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Full-Text Articles in Law

“Black People’S Money”: The Impact Of Law, Economics, And Culture In The Context Of Race On Damage Recoveries, Regina Austin Jul 2003

“Black People’S Money”: The Impact Of Law, Economics, And Culture In The Context Of Race On Damage Recoveries, Regina Austin

Faculty Scholarship at Penn Law

“’Black People’s Money’: The Impact of Law, Economics, and Culture in the Context of Race on Damage Recoveries” is one of a series of articles by the author dealing with black economic marginalization; prior work considered such topics as shopping and selling as forms of deviance, street vending, restraints on leisure, and the importance of informality in loan transactions. This article deals with the linkage between the social significance of black people’s money and its material value. It analyzes the construction of “black money,” its association with cash, and the taboos and cultural practices that assure that black ...


The "Public Menace" Of Blight: Urban Renewal And The Private Uses Of Eminent Domain, Wendell E. Pritchett Jan 2003

The "Public Menace" Of Blight: Urban Renewal And The Private Uses Of Eminent Domain, Wendell E. Pritchett

Faculty Scholarship at Penn Law

No abstract provided.


The Immigration Paradox: Poverty, Distributive Justice, And Liberal Egalitarianism, Howard F. Chang Jan 2003

The Immigration Paradox: Poverty, Distributive Justice, And Liberal Egalitarianism, Howard F. Chang

Faculty Scholarship at Penn Law

The immigration of unskilled workers poses a fundamental problem for liberals. While from the perspective of the economic welfare of natives, the optimal policy would be to admit these aliens as guest workers, this policy would violate liberal egalitarian ideals. These ideals would treat these resident workers as equals, entitled to access to citizenship and to the full set of public benefits provided to citizens. If the welfare of all incumbent residents determines admissions policies, however, and we anticipate the fiscal burden that the immigration of the poor would impose, then our welfare criterion would preclude the admission of unskilled ...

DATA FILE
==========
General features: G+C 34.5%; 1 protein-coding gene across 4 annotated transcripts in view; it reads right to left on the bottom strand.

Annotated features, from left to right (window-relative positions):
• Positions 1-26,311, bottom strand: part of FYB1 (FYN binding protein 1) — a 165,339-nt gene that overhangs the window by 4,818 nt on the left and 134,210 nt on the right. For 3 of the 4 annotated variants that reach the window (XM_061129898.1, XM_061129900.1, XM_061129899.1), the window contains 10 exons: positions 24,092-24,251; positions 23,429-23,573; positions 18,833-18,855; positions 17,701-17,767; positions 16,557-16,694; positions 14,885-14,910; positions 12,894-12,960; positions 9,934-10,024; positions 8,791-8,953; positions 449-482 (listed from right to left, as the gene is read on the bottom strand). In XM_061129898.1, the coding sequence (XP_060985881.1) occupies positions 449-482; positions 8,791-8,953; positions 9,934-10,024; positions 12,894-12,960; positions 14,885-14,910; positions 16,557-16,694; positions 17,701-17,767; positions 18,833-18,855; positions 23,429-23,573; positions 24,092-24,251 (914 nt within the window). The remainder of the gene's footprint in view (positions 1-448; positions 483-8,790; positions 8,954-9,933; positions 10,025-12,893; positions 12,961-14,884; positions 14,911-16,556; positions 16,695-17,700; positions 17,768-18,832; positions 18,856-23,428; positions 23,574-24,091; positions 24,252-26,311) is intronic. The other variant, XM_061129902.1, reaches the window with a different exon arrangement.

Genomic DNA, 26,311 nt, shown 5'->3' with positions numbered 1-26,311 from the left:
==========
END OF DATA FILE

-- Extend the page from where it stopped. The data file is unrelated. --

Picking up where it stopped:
Immigration Restrictions As Employment Discrimination, Howard F. Chang Jan 2003

Immigration Restrictions As Employment Discrimination, Howard F. Chang

Faculty Scholarship at Penn Law

In this paper, I analyze restrictions on immigration to the United States as a form of government-mandated employment discrimination against aliens. Through our immigration laws, we deny aliens access to valuable employment opportunities that are open to natives. Under our immigration and nationality laws, we base this discrimination explicitly on circumstances of birth beyond the control of the alien. I argue that immigration restrictions thereby violate our liberal ideals of equality, which require a cosmopolitan perspective that extends equal concern to all individuals. Furthermore, even if we assume a less demanding moral theory that allows us to give the interests ...